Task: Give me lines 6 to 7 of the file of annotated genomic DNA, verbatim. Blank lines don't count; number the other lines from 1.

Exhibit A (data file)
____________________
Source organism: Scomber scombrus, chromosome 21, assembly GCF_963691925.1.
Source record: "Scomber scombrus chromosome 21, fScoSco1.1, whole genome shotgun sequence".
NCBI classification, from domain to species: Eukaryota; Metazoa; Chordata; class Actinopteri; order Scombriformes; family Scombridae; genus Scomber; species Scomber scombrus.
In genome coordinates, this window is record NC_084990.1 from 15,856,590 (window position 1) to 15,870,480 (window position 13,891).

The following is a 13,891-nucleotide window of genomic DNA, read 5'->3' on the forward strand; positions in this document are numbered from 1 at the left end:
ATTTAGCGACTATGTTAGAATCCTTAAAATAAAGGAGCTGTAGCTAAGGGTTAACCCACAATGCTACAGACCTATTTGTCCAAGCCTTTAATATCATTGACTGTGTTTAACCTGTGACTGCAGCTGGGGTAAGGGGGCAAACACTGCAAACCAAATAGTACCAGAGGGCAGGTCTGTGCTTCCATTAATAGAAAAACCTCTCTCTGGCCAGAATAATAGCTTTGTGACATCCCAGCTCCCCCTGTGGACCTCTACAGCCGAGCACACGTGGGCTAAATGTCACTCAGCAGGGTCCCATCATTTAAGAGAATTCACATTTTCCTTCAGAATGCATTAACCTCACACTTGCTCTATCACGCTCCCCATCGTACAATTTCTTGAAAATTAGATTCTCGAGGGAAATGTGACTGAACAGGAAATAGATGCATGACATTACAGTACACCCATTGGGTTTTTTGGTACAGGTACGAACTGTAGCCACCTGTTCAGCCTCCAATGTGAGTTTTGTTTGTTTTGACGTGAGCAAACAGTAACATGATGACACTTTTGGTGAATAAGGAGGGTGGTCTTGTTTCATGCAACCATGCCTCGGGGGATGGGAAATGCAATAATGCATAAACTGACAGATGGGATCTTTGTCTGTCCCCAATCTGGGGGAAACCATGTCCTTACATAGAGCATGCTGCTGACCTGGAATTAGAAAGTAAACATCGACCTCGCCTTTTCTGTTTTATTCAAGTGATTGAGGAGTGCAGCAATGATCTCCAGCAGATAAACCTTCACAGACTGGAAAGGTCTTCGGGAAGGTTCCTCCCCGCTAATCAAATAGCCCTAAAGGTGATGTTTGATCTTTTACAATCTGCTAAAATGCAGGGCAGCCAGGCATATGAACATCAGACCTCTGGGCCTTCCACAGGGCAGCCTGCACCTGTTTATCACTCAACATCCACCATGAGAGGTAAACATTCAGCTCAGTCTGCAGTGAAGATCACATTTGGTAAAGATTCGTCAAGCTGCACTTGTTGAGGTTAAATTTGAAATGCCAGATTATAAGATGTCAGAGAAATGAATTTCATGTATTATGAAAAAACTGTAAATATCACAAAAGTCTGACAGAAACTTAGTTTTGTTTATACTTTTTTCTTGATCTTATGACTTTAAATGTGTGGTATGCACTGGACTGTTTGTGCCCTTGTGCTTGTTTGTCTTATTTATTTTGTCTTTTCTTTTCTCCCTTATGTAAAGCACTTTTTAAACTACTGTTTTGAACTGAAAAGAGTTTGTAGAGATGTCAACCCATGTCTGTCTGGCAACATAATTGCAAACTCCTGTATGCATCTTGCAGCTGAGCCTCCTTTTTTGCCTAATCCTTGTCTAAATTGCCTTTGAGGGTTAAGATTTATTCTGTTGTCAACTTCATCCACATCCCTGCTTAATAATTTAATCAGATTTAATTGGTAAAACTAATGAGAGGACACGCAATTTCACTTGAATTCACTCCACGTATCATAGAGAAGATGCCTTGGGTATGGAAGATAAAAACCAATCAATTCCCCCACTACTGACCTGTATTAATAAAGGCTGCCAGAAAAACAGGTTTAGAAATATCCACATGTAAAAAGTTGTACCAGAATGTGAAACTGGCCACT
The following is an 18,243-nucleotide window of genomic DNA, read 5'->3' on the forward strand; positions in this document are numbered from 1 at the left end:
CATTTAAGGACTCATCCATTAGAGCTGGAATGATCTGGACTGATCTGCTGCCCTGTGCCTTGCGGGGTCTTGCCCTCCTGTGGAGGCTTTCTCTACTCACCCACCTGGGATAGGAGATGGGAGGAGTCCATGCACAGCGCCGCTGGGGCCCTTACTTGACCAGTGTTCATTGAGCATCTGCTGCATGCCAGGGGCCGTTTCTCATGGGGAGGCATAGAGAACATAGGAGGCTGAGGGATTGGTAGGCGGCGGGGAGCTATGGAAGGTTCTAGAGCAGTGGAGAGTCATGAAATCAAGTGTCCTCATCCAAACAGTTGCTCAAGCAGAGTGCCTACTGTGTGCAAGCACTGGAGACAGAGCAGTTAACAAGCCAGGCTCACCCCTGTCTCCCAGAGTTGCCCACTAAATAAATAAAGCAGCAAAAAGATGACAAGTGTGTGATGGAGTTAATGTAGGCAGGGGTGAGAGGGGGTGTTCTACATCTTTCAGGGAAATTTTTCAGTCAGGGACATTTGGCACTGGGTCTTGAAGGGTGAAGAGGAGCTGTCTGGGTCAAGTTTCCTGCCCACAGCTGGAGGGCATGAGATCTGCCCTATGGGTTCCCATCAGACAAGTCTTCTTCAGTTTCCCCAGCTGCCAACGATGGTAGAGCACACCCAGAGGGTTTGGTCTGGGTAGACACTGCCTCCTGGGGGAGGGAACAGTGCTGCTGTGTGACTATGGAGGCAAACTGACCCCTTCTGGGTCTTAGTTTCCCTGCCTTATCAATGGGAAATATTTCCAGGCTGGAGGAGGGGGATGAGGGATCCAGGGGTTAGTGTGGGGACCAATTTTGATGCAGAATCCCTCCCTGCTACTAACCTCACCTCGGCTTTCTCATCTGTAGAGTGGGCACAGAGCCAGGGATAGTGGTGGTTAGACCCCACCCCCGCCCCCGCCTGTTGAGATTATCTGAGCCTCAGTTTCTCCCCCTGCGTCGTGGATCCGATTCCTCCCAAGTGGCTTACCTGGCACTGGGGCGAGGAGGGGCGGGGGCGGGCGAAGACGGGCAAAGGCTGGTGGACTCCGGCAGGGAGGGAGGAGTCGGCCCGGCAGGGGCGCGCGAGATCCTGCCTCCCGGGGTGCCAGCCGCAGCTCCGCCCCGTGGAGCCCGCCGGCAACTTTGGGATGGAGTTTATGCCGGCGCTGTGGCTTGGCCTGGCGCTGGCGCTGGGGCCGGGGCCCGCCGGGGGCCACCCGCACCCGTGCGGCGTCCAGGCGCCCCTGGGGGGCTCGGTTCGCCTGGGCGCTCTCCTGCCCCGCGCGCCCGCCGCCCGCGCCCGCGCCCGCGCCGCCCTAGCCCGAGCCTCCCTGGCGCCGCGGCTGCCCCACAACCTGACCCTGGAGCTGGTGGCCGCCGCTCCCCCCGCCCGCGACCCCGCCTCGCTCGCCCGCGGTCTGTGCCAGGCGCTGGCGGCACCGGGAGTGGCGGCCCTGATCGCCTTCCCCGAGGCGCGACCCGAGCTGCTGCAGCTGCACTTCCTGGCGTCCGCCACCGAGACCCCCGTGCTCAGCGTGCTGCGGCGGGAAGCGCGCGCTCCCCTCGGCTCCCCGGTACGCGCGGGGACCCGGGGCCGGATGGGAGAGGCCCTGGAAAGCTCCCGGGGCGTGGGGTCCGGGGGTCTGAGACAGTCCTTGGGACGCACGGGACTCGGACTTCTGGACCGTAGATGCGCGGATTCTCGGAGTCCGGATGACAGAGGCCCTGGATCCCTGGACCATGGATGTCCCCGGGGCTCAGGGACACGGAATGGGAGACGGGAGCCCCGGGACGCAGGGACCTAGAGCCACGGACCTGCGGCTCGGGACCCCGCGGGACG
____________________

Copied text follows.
ATTTAGCGACTATGTTAGAATCCTTAAAATAAAGGAGCTGTAGCTAAGGGTTAACCCACAATGCTACAGACCTATTTGTCCAAGCCTTTAATATCATTGACTGTGTTTAACCTGTGACTGCAGCTGGGGTAAGGGGGCAAACACTGCAAACCAAATAGTACCAGAGGGCAGGTCTGTGCTTCCATTAATAGAAAAACCTCTCTCTGGCCAGAATAATAGCTTTGTGACATCCCAGCTCCCCCTGTGGACCTCTACAGCCGAGCACACGTGGGCTAAATGTCACTCAGCAGGGTCCCATCATTTAAGAGAATTCACATTTTCCTTCAGAATGCATTAACCTCACACTTGCTCTATCACGCTCCCCATCGTACAATTTCTTGAAAATTAGATTCTCGAGGGAAATGTGACTGAACAGGAAATAGATGCATGACATTACAGTACACCCATTGGGTTTTTTGGTACAGGTACGAACTGTAGCCACCTGTTCAGCCTCCAATGTGAGTTTTGTTTGTTTTGACGTGAGCAAACAGTAACATGATGACACTTTTGGTGAATAAGGAGGGTGGTCTTGTTTCATGCAACCATGCCTCGGGGGATGGGAAATGCAATAATGCATAAACTGACAGATGGGATCTTTGTCTGTCCCCAATCTGGGGGAAACCATGTCCTTACATAGAGCATGCTGCTGACCTGGAATTAGAAAGTAAACATCGACCTCGCCTTTTCTGTTTTATTCAAGTGATTGAGGAGTGCAGCAATGATCTCCAGCAGATAAACCTTCACAGACTGGAAAGGTCTTCGGGAAGGTTCCTCCCCGCTAATCAAATAGCCCTAAAGGTGATGTTTGATCTTTTACAATCTGCTAAAATGCAGGGCAGCCAGGCATATGAACATCAGACCTCTGGGCCTTCCACAGGGCAGCCTGCACCTGTTTATCACTCAACATCCACCATGAGAGGTAAACATTCAGCTCAGTCTGCAGTGAAGATCACATTTGGTAAAGATTCGTCAAGCTGCACTTGTTGAGGTTAAATTTGAAATGCCAGATTATAAGATGTCAGAGAAATGAATTTCATGTATTATGAAAAAACTGTAAATATCACAAAAGTCTGACAGAAACTTAGTTTTGTTTATACTTTTTTCTTGATCTTATGACTTTAAATGTGTGGTATGCACTGGACTGTTTGTGCCCTTGTGCTTGTTTGTCTTATTTATTTTGTCTTTTCTTTTCTCCCTTATGTAAAGCACTTTTTAAACTACTGTTTTGAACTGAAAAGAGTTTGTAGAGATGTCAACCCATGTCTGTCTGGCAACATAATTGCAAACTCCTGTATGCATCTTGCAGCTGAGCCTCCTTTTTTGCCTAATCCTTGTCTAAATTGCCTTTGAGGGTTAAGATTTATTCTGTTGTCAACTTCATCCACATCCCTGCTTAATAATTTAATCAGATTTAATTGGTAAAACTAATGAGAGGACACGCAATTTCACTTGAATTCACTCCACGTATCATAGAGAAGATGCCTTGGGTATGGAAGATAAAAACCAATCAATTCCCCCACTACTGACCTGTATTAATAAAGGCTGCCAGAAAAACAGGTTTAGAAATATCCACATGTAAAAAGTTGTACCAGAATGTGAAACTGGCCACT
The following is an 18,243-nucleotide window of genomic DNA, read 5'->3' on the forward strand; positions in this document are numbered from 1 at the left end: